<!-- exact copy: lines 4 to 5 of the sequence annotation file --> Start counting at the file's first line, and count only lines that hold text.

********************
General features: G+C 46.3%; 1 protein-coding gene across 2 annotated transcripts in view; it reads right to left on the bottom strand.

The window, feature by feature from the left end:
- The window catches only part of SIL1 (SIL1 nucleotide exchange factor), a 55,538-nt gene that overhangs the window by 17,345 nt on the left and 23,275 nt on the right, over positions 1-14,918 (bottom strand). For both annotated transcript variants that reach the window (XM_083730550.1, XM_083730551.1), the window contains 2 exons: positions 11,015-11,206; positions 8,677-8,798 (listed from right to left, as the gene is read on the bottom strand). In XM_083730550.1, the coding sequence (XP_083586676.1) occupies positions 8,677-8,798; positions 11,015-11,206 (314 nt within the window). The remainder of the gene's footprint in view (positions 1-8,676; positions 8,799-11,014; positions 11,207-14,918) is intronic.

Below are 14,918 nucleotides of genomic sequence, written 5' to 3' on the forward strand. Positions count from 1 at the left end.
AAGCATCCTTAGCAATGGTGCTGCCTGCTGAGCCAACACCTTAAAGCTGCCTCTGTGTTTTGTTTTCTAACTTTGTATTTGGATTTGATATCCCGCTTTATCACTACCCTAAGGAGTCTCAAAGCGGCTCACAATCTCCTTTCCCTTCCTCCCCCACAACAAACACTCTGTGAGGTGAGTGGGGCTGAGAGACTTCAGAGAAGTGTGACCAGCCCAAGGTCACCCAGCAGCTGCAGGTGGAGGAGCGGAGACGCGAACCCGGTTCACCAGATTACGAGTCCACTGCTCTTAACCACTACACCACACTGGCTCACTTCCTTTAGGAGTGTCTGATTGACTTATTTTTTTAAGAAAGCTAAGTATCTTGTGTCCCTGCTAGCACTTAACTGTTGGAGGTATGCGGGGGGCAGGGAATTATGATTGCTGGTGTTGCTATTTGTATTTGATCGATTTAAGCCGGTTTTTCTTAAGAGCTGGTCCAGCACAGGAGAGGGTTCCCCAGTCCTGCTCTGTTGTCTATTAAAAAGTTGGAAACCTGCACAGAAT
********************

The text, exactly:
Below are 14,918 nucleotides of genomic sequence, written 5' to 3' on the forward strand. Positions count from 1 at the left end.
AAGCATCCTTAGCAATGGTGCTGCCTGCTGAGCCAACACCTTAAAGCTGCCTCTGTGTTTTGTTTTCTAACTTTGTATTTGGATTTGATATCCCGCTTTATCACTACCCTAAGGAGTCTCAAAGCGGCTCACAATCTCCTTTCCCTTCCTCCCCCACAACAAACACTCTGTGAGGTGAGTGGGGCTGAGAGACTTCAGAGAAGTGTGACCAGCCCAAGGTCACCCAGCAGCTGCAGGTGGAGGAGCGGAGACGCGAACCCGGTTCACCAGATTACGAGTCCACTGCTCTTAACCACTACACCACACTGGCTCACTTCCTTTAGGAGTGTCTGATTGACTTATTTTTTTAAGAAAGCTAAGTATCTTGTGTCCCTGCTAGCACTTAACTGTTGGAGGTATGCGGGGGGCAGGGAATTATGATTGCTGGTGTTGCTATTTGTATTTGATCGATTTAAGCCGGTTTTTCTTAAGAGCTGGTCCAGCACAGGAGAGGGTTCCCCAGTCCTGCTCTGTTGTCTATTAAAAAGTTGGAAACCTGCACAGAAT